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By Photo courtesy of Sylvia Browne
BY MATT MUNOZ Californian staff writer firstname.lastname@example.org
The classic image of the headscarf-wearing gypsy fortune teller may be popular in Hollywood, but it's not welcome in the world of Sylvia Browne.
Introduced to American homes as a frequent guest on "The Montel Williams Show," Browne remains one of the most sought-after celebrity mediums. She offers advice on just about everything, including relationships, and delivers personal messages from loved ones who've passed on.
When: 8 p.m. Saturday and 2 p.m. Sunday
Where: Eagle Mountain Casino, 681 S. Tule Road in Porterville
Admission: $25 to $35
Information: 559-788-6220 or eaglemtncasino.com
"I'm getting to the point that I want to be known as a 'spiritual teacher.' I don't know why, but 'psychic' sounds as bad as 'fortune teller."
-- Sylvia Browne
Though she has legions of fans, skeptics have been known to challenge her publicly -- and Browne is not one to back down, either from an argument or request for spiritual services.
She'll allow folks at Eagle Mountain Casino to judge for themselves whether she's the real thing when she stops for a one-woman show this weekend.
"Honest to God, I've been in this all my life. I don't know what to call it," said Browne, 76, when asked how she prefers to be addressed during a recent phone interview. "I'm getting to the point that I want to be known as a 'spiritual teacher.' I don't know why, but 'psychic' sounds as bad as 'fortune teller.' We have so many nuts running around that you don't even wanna tell people. Through my whole life, I've tried to clean it up and it hasn't done a bit of good."
Browne maintains a solid schedule of year-round public appearances and book- signings, while tending to connections made through her website, which attracts millions of visitors a day seeking counseling.
"I don't sleep a lot. I try to answer all my questions, or at least try and get to them within a week. I just got through close to 50 on paper, letter questions, and I've done 10 readings over the phone, then a couple of interviews."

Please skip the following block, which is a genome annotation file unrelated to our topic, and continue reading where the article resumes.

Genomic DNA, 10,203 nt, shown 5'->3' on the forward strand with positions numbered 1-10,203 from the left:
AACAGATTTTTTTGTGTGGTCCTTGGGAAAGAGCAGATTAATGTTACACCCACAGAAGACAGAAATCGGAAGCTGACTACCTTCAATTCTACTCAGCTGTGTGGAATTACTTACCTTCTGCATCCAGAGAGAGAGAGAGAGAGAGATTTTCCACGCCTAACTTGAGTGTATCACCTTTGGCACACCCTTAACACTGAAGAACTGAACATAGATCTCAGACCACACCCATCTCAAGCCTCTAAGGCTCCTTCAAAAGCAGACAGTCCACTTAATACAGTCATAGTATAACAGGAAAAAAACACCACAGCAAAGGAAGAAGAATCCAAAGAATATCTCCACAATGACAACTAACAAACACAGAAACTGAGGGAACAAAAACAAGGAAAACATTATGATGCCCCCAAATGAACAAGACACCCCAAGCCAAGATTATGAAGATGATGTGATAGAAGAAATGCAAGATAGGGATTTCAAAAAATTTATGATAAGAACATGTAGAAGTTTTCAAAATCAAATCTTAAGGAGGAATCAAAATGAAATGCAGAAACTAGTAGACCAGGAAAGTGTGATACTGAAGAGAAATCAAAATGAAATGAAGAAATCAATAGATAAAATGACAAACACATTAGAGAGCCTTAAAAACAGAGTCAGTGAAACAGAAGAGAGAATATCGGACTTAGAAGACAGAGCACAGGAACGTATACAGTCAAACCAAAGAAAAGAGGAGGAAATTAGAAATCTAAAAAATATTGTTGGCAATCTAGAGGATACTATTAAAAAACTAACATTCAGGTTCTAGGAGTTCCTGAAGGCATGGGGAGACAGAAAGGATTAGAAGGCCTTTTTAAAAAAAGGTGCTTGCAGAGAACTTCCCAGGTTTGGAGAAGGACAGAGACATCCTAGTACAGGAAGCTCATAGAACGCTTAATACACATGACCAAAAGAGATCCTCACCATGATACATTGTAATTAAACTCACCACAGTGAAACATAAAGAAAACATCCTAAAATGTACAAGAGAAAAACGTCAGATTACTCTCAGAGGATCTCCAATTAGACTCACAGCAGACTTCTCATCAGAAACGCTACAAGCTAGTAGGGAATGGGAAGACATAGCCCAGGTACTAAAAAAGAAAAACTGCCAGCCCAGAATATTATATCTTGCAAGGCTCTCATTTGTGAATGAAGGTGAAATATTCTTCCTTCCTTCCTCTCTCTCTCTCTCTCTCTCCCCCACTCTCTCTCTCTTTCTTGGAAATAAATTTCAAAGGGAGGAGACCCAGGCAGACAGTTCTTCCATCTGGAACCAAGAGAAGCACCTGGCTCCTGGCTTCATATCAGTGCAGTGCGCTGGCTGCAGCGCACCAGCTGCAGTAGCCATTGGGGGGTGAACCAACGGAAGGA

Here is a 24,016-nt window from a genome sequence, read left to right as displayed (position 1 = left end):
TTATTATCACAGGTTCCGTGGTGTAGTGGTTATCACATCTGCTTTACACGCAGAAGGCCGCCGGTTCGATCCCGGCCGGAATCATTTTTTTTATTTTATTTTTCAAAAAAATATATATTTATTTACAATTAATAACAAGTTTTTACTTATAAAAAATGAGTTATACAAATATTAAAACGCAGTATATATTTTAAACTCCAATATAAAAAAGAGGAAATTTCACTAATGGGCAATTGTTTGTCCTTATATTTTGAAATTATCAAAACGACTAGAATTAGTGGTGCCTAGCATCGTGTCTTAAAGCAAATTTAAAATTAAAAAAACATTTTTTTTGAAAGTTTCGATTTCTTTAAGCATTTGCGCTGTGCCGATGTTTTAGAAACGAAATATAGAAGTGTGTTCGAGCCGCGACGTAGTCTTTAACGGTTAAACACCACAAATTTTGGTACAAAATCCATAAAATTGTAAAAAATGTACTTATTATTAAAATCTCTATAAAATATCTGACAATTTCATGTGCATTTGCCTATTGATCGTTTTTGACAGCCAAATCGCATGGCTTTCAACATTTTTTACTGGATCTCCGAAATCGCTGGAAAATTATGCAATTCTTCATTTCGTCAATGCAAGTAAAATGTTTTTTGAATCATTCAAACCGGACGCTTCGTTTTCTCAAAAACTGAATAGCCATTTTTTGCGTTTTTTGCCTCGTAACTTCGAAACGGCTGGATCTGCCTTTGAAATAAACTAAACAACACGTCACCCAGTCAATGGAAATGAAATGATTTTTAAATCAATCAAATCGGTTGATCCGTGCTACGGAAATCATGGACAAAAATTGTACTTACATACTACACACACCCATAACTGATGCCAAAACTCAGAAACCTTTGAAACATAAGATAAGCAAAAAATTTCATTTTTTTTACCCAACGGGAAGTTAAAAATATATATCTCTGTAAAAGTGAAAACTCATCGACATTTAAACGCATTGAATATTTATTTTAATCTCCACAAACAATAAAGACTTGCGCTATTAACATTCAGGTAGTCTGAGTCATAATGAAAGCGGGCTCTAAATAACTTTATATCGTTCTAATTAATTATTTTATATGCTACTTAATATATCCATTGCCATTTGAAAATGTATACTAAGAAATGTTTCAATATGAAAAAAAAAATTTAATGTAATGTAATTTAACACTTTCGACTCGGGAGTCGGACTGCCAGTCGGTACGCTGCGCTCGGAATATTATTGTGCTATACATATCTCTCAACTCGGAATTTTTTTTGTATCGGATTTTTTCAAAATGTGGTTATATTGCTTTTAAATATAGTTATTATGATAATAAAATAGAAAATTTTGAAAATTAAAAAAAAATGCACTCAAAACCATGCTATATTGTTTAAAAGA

Browne (whose real surname is Shoemaker) credits her grandmother, Ada Coil, a noted Kansas City medium, with helping guide her through the earliest paranormal encounters of her youth.
"When I knew people that were going to die, I would see their faces around me. Well, that was a horrible thing. Thank God my grandmother was still alive, because when I told her how horrible it was, she said, 'Then, just ask God to remove that. You'll know when people are going to die if you want to, but you're not going to see the physical manifestation.' That's what I did, and it went away."
Browne said her gifts continued to develop as she grew into adulthood, as did a deeper understanding of her abilities based on both supernatural and scientific research.
"When I was around 19 or 20, I remember getting into a crowd of people and just being bombarded with messages: This one over there was getting a divorce, this one over there was having terrible stomach problems, and finally I just had to narrow my light. In other words, I tried to pull my soul light in closer to my body. Because, you know, we're very vibratory. We're actually electrical beings. We can chart that on the EEG devices that we're electrical. But I think that our electricity can be pulled in."
Browne's foray into the realm of psychic readings began in 1974. Along the way, she developed a rabid group of loyalists, including TV talk show Montel Williams, who featured Browne on his show during "Sylvia Wednesdays." During her nearly 17 years of appearances on Williams' show, Browne would take questions from audience members on a variety of topics.
There also haven detractors, namely author and skeptic James Randi, who saw Browne as the perfect target for his studies and reports meant to debunk the paranormal. The two would spar regularly on national television.
"Everybody has skeptics. You can let that rule your life or deal with them. People are going to love you, or they're going to hate you. It's so silly. Everybody has a right to do their own thing. I don't know why they don't leave us alone. Of course, they're all atheists anyway. I don't give a darn about them. I really don't."
Browne's advice to those who think they, too, might have the gift is to not be afraid.
"Everybody's born with a gift. I used to say that all the time. Interviewing small children, it's unbelievable. But it gets drummed out of them over time. It's like I always used to say: All of us were born with a cellphone from God, but somehow we dropped it."